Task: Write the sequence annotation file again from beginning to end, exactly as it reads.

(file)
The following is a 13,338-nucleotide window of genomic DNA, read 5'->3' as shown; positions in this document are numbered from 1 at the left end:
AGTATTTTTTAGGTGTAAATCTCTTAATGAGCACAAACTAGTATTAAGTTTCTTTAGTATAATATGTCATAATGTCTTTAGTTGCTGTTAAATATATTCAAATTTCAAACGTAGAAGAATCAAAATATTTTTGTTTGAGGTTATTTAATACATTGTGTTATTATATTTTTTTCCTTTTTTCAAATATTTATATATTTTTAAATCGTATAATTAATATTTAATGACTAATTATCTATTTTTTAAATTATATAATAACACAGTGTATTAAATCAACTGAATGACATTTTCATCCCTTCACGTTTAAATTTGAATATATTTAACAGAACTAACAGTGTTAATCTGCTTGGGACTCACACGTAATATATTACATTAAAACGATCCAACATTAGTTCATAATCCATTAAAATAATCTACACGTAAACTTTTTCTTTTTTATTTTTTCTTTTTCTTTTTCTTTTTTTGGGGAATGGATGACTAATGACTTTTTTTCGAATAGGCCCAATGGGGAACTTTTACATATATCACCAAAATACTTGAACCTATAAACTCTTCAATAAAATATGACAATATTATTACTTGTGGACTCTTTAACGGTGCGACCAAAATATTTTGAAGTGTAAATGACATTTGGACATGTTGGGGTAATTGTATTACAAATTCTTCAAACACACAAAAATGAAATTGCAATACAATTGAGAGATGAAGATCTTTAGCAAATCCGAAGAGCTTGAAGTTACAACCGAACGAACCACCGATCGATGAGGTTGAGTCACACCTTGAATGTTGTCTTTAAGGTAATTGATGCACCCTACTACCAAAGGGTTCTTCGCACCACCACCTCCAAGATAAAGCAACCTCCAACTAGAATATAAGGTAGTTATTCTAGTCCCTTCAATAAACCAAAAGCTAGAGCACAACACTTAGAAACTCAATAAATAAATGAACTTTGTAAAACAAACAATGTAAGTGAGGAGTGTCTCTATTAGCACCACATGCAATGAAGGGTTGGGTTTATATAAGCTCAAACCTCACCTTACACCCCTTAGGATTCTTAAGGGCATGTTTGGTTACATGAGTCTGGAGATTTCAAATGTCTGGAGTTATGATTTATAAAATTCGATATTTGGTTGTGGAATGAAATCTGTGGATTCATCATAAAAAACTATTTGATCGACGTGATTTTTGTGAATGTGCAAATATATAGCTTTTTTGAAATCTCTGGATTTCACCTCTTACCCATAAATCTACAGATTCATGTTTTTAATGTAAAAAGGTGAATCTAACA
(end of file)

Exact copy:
The following is a 13,338-nucleotide window of genomic DNA, read 5'->3' as shown; positions in this document are numbered from 1 at the left end:
AGTATTTTTTAGGTGTAAATCTCTTAATGAGCACAAACTAGTATTAAGTTTCTTTAGTATAATATGTCATAATGTCTTTAGTTGCTGTTAAATATATTCAAATTTCAAACGTAGAAGAATCAAAATATTTTTGTTTGAGGTTATTTAATACATTGTGTTATTATATTTTTTTCCTTTTTTCAAATATTTATATATTTTTAAATCGTATAATTAATATTTAATGACTAATTATCTATTTTTTAAATTATATAATAACACAGTGTATTAAATCAACTGAATGACATTTTCATCCCTTCACGTTTAAATTTGAATATATTTAACAGAACTAACAGTGTTAATCTGCTTGGGACTCACACGTAATATATTACATTAAAACGATCCAACATTAGTTCATAATCCATTAAAATAATCTACACGTAAACTTTTTCTTTTTTATTTTTTCTTTTTCTTTTTCTTTTTTTGGGGAATGGATGACTAATGACTTTTTTTCGAATAGGCCCAATGGGGAACTTTTACATATATCACCAAAATACTTGAACCTATAAACTCTTCAATAAAATATGACAATATTATTACTTGTGGACTCTTTAACGGTGCGACCAAAATATTTTGAAGTGTAAATGACATTTGGACATGTTGGGGTAATTGTATTACAAATTCTTCAAACACACAAAAATGAAATTGCAATACAATTGAGAGATGAAGATCTTTAGCAAATCCGAAGAGCTTGAAGTTACAACCGAACGAACCACCGATCGATGAGGTTGAGTCACACCTTGAATGTTGTCTTTAAGGTAATTGATGCACCCTACTACCAAAGGGTTCTTCGCACCACCACCTCCAAGATAAAGCAACCTCCAACTAGAATATAAGGTAGTTATTCTAGTCCCTTCAATAAACCAAAAGCTAGAGCACAACACTTAGAAACTCAATAAATAAATGAACTTTGTAAAACAAACAATGTAAGTGAGGAGTGTCTCTATTAGCACCACATGCAATGAAGGGTTGGGTTTATATAAGCTCAAACCTCACCTTACACCCCTTAGGATTCTTAAGGGCATGTTTGGTTACATGAGTCTGGAGATTTCAAATGTCTGGAGTTATGATTTATAAAATTCGATATTTGGTTGTGGAATGAAATCTGTGGATTCATCATAAAAAACTATTTGATCGACGTGATTTTTGTGAATGTGCAAATATATAGCTTTTTTGAAATCTCTGGATTTCACCTCTTACCCATAAATCTACAGATTCATGTTTTTAATGTAAAAAGGTGAATCTAACA